I purchased a 32" HP Pavilion monitor for use with my desktop running Linux Mint 18 and an NVidia GeForce GT 730 graphics card. The only connections on the monitor are HDMI and display port; my graphics card only has an HDMI port.

When I initially connected it, it was unable to display the monitor's native resolution of 2560 x 1440, instead maxing out at 1920 x 1200. My card should be able to support this native resolution according to its specifications I've spent the better part of the last 3 days trying to resolve this issue. Thus far, I have tried the following:

1) The NVidia drivers provided in the mint repository.

2) The latest version of NVidia's proprietary drivers from their website (which was quite a process in and of itself, disabling X and nouveau.

3) Disabling the card entirely and using Intel's integrated graphics (this does not seem possible given my motherboard configuration). However, my laptop which uses Intel Integrated Graphics was able to display the monitor with its native resolution without any issues.

4) Manually editing the resolution inside of NVidia's X Server settings (this just stretched out the 1920x1200 resolution).

Has anyone been able to successfully configure a higher resolution with an NVidia graphics card? I've heard rumors that NVidia has capped the maximum allowable resolution on Linux machines, but this seems a bit absurd.

Any advice at all would be greatly appreciated. The next step involves either purchasing a new graphics card or switching to Windows.....

  • Is this still an issue for you? Also I've noticed that hardware behaved differently for me on a livecd boot of mint vs. an install off that same disk and same hardware - have you tested with other live media?
    – ivanivan
    Commented Nov 29, 2017 at 1:46
  • @ivanian It turned out that my graphics card set a limit on the refresh rate which made it impossible to achieve the desired resolution. I ended up purchasing a more powerful graphics card which resolved the issue.
    – Will
    Commented Dec 2, 2017 at 22:50

1 Answer 1


I've got a similar setup on my other computer so it can be done, although I use the Display Port connection, not HDMI, which may make a difference. Missing resolutions seems to be a common problem, though. I also don't know whether this is just a command line version of what you did in the Nvidia GUI, but its only a couple of commands..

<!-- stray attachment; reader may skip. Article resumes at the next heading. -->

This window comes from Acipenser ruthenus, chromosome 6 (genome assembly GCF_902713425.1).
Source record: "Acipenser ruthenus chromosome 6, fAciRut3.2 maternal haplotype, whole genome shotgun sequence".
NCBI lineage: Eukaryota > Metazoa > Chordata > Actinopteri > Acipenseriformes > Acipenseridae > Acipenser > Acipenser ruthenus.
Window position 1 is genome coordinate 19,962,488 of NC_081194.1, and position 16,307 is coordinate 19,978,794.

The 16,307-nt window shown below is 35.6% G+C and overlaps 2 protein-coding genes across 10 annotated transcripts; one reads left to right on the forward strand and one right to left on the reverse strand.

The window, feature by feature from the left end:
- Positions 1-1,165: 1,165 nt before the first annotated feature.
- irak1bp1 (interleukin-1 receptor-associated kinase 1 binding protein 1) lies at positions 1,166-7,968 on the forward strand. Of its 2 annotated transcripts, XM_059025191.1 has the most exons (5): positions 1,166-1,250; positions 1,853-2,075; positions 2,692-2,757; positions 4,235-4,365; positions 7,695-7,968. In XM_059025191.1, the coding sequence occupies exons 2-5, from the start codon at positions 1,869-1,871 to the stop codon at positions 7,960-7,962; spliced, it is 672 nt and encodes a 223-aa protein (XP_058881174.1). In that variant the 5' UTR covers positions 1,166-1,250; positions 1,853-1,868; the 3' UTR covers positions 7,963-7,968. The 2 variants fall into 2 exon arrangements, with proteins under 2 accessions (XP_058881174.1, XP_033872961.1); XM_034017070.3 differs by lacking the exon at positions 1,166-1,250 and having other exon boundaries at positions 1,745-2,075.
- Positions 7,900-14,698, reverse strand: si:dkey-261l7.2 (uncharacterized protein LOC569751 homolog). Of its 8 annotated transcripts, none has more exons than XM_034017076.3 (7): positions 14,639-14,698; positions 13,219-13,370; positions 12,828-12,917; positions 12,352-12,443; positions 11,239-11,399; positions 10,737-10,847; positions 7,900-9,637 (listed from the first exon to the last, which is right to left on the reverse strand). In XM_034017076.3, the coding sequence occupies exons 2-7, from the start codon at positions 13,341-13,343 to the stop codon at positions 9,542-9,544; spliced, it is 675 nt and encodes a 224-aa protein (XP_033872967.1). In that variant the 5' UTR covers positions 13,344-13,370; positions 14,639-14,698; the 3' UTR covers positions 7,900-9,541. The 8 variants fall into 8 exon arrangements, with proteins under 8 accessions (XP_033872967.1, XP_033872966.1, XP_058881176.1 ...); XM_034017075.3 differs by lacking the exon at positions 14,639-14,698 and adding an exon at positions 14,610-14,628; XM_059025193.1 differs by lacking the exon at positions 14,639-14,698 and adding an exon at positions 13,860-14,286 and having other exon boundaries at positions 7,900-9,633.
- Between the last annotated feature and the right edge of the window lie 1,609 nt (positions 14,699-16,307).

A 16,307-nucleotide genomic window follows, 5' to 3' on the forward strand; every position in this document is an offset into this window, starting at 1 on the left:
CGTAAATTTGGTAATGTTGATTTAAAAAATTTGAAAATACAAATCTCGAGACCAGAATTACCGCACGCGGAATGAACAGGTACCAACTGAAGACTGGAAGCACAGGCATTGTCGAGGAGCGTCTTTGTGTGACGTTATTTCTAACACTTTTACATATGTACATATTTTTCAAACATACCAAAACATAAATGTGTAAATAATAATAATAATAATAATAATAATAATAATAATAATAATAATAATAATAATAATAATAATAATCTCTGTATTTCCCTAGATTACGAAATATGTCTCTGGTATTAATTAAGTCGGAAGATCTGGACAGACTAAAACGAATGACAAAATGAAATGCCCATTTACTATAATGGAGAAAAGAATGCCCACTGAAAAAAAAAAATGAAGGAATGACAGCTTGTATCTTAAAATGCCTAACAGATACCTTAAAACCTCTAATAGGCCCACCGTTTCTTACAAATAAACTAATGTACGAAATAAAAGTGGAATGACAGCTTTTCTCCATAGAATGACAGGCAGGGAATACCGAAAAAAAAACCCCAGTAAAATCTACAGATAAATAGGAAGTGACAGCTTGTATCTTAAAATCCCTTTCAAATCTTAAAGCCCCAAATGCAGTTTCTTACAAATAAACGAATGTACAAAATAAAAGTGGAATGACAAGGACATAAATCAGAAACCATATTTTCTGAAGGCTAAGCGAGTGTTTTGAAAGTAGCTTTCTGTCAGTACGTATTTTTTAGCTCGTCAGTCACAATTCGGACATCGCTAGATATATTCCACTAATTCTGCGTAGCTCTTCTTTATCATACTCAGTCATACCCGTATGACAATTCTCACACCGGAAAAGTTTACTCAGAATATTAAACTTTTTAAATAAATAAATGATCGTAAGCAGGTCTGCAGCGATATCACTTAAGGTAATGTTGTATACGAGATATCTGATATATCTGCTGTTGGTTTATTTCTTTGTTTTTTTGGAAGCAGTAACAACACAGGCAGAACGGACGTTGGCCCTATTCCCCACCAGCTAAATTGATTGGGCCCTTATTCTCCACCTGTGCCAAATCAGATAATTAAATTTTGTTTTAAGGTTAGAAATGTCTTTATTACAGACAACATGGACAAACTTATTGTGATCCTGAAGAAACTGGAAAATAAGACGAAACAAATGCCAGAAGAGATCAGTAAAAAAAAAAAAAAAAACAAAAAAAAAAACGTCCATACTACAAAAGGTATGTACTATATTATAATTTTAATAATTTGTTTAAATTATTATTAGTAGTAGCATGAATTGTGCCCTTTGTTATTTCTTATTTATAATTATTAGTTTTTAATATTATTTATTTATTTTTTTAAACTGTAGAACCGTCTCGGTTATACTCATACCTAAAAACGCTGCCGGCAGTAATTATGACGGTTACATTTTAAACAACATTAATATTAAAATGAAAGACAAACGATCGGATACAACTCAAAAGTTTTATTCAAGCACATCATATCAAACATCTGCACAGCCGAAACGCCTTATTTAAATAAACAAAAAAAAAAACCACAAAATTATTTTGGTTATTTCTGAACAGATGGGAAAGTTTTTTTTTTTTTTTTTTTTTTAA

firstly use the command cvt 2560 1440 to find out the 'modeline'. I get something like:

# 1920x1080 59.96 Hz (CVT 2.07M9) hsync: 67.16 kHz; pclk: 173.00 MHz
Modeline "1920x1080_60.00"  173.00  1920 2048 2248 2576  1080 1083 1088 1120 -hsync +vsync

where the second line gives the information about the display (mine has a max of 1920x1080, obviously...)

from the second line, everything after Modeline needs to be copied into the command, like the following for my example:

xrandr --newmode "1920x1080_60.00"  173.00  1920 2048 2248 2576  1080 1083 1088 1120 -hsync +vsync

then if you find the name of the display output, by looking at the output from xrandr and take the newmode info too and for my example I'd get:

xrandr --addmode DVI-I-1 "1920x1080_60.00"

while yours may be xrandr --addmode HDMI1 "2560x1440_60.00"

If this has worked you may now get the option to change your resolution and if that worked you at least know its possible. if it doesn't, any changes will be lost at reboot anyway..

I made use of this tutorial from the mint website which then also covers how to make it permanent, but rather than using xorg.conf your login manager could probably rerun the above, which appears to be desktop dependant.

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